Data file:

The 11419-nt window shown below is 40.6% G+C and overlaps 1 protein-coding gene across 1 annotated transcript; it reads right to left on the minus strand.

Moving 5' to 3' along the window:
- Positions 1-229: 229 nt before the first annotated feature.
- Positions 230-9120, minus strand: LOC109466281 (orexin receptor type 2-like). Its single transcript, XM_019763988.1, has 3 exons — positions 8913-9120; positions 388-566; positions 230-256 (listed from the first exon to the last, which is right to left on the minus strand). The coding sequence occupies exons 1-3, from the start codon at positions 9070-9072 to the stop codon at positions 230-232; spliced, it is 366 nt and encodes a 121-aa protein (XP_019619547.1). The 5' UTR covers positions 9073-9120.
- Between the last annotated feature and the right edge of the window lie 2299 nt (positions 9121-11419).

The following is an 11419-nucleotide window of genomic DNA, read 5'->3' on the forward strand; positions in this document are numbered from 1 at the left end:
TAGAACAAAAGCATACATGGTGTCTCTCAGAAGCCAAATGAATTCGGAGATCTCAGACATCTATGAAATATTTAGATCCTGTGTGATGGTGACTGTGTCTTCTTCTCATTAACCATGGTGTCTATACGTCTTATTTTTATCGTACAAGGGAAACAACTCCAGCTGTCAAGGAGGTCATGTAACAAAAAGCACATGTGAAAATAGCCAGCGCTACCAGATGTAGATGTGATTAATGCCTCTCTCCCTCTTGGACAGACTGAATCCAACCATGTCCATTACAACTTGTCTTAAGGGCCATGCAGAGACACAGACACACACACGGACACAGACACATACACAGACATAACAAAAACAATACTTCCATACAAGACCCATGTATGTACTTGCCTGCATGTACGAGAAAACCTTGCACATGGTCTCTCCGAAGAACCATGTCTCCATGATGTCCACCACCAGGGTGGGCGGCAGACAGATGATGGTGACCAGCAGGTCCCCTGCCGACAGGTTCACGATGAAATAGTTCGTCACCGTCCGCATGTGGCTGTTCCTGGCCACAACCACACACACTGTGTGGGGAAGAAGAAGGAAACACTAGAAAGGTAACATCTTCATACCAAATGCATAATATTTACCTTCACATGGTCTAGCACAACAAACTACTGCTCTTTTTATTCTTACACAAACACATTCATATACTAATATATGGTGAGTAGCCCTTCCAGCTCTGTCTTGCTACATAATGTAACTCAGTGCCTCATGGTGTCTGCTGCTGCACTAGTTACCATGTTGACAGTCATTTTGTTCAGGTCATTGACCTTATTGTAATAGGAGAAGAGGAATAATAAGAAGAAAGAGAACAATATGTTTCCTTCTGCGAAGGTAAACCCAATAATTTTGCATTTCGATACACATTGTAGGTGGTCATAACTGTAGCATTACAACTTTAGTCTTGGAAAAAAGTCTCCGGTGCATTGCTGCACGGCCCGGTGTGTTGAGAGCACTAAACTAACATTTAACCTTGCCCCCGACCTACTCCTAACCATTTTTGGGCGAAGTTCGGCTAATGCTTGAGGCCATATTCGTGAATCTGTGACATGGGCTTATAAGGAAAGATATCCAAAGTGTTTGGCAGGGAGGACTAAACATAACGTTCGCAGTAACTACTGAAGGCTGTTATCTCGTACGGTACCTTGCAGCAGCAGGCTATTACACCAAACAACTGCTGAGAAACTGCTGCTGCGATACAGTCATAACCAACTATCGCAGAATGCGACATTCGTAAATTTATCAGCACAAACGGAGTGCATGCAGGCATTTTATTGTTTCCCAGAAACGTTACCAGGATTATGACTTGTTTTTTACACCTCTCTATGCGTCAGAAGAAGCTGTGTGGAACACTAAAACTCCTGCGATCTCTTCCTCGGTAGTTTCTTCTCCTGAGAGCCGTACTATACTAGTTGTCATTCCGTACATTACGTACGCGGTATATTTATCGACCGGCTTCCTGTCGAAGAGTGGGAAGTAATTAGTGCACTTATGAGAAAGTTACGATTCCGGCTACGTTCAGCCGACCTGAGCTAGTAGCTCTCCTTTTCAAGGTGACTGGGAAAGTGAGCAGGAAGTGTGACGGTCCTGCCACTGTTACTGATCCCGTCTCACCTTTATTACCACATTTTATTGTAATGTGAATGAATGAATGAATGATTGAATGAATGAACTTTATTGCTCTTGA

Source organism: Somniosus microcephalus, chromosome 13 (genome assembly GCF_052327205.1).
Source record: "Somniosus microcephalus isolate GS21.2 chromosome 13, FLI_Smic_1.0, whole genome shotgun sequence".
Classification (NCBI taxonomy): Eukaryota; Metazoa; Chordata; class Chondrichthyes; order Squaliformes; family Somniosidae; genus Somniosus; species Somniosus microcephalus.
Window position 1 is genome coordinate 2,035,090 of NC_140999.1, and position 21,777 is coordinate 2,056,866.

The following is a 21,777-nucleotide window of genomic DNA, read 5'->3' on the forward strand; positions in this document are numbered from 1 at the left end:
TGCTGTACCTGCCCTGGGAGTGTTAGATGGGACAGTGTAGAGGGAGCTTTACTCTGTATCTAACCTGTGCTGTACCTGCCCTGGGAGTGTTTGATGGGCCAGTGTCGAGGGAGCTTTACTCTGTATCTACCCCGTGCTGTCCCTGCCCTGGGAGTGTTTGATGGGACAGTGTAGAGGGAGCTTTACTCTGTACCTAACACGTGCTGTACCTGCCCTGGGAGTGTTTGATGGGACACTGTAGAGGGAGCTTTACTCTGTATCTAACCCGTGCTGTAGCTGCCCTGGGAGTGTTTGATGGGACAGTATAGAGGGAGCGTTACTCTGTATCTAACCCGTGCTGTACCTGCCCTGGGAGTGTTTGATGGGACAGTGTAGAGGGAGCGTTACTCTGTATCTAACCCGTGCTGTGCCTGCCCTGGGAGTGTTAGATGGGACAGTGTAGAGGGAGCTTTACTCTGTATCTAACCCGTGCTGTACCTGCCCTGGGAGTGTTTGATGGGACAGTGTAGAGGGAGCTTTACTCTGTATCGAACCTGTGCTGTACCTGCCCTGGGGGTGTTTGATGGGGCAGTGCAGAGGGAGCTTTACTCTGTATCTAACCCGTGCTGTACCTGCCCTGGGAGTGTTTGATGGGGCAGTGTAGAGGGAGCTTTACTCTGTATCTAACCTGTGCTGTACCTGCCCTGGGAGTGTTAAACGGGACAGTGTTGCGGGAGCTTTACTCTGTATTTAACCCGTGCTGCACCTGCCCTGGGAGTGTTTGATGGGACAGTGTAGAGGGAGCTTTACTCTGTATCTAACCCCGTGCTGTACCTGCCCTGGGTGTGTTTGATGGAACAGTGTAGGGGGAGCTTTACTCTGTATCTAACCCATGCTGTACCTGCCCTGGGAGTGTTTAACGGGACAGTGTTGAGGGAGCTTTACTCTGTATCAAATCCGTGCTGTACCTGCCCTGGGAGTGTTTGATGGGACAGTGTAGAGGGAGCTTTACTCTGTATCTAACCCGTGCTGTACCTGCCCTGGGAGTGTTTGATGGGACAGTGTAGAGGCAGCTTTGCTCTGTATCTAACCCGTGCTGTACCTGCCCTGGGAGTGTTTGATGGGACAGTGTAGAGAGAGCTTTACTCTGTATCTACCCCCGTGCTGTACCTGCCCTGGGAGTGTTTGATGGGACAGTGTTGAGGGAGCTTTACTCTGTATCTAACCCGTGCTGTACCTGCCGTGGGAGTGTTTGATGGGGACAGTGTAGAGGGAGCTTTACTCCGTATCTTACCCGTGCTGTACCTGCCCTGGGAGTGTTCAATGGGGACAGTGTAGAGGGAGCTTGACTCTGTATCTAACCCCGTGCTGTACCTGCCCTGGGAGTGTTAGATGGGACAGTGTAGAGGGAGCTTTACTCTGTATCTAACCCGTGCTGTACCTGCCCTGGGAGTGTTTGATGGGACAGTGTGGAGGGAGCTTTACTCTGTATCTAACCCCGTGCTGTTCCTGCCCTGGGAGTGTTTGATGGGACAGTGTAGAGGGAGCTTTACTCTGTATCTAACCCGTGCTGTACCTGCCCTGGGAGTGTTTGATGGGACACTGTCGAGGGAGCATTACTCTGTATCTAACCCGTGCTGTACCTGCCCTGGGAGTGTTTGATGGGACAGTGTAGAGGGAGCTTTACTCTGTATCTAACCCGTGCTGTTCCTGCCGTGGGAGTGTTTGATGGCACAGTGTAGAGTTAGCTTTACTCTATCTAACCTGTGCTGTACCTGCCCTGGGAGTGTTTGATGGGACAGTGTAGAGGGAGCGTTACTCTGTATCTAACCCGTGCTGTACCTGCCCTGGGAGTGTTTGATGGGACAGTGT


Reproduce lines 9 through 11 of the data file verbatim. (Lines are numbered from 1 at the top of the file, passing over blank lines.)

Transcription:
Source record: "Somniosus microcephalus isolate GS21.2 chromosome 13, FLI_Smic_1.0, whole genome shotgun sequence".
Classification (NCBI taxonomy): Eukaryota; Metazoa; Chordata; class Chondrichthyes; order Squaliformes; family Somniosidae; genus Somniosus; species Somniosus microcephalus.
Window position 1 is genome coordinate 2,035,090 of NC_140999.1, and position 21,777 is coordinate 2,056,866.